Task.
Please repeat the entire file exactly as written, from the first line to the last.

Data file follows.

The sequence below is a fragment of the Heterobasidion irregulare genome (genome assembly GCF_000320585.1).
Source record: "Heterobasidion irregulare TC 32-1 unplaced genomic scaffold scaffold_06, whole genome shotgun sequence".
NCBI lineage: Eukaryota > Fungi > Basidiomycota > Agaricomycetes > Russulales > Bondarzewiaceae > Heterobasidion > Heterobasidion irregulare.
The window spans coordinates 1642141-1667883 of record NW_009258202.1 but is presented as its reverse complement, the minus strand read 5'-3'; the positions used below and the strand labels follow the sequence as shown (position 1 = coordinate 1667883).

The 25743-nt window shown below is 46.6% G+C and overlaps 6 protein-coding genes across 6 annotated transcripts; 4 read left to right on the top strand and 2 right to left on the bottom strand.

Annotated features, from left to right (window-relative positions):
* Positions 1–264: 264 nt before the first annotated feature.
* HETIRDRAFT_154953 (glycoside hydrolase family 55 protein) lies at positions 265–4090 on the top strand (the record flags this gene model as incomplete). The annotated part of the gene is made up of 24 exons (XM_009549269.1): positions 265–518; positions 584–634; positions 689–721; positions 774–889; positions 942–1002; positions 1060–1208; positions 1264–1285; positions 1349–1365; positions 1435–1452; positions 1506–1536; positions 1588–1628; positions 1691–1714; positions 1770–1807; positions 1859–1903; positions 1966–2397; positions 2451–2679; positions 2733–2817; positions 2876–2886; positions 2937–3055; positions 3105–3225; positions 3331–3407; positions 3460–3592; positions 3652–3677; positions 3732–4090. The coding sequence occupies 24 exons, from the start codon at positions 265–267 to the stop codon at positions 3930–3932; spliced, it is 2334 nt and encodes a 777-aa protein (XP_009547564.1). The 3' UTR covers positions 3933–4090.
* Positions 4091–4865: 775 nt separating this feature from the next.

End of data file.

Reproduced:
The sequence below is a fragment of the Heterobasidion irregulare genome (genome assembly GCF_000320585.1).
Source record: "Heterobasidion irregulare TC 32-1 unplaced genomic scaffold scaffold_06, whole genome shotgun sequence".
NCBI lineage: Eukaryota > Fungi > Basidiomycota > Agaricomycetes > Russulales > Bondarzewiaceae > Heterobasidion > Heterobasidion irregulare.
The window spans coordinates 1642141-1667883 of record NW_009258202.1 but is presented as its reverse complement, the minus strand read 5'-3'; the positions used below and the strand labels follow the sequence as shown (position 1 = coordinate 1667883).

The 25743-nt window shown below is 46.6% G+C and overlaps 6 protein-coding genes across 6 annotated transcripts; 4 read left to right on the top strand and 2 right to left on the bottom strand.

Annotated features, from left to right (window-relative positions):
* Positions 1–264: 264 nt before the first annotated feature.
* HETIRDRAFT_154953 (glycoside hydrolase family 55 protein) lies at positions 265–4090 on the top strand (the record flags this gene model as incomplete). The annotated part of the gene is made up of 24 exons (XM_009549269.1): positions 265–518; positions 584–634; positions 689–721; positions 774–889; positions 942–1002; positions 1060–1208; positions 1264–1285; positions 1349–1365; positions 1435–1452; positions 1506–1536; positions 1588–1628; positions 1691–1714; positions 1770–1807; positions 1859–1903; positions 1966–2397; positions 2451–2679; positions 2733–2817; positions 2876–2886; positions 2937–3055; positions 3105–3225; positions 3331–3407; positions 3460–3592; positions 3652–3677; positions 3732–4090. The coding sequence occupies 24 exons, from the start codon at positions 265–267 to the stop codon at positions 3930–3932; spliced, it is 2334 nt and encodes a 777-aa protein (XP_009547564.1). The 3' UTR covers positions 3933–4090.
* Positions 4091–4865: 775 nt separating this feature from the next.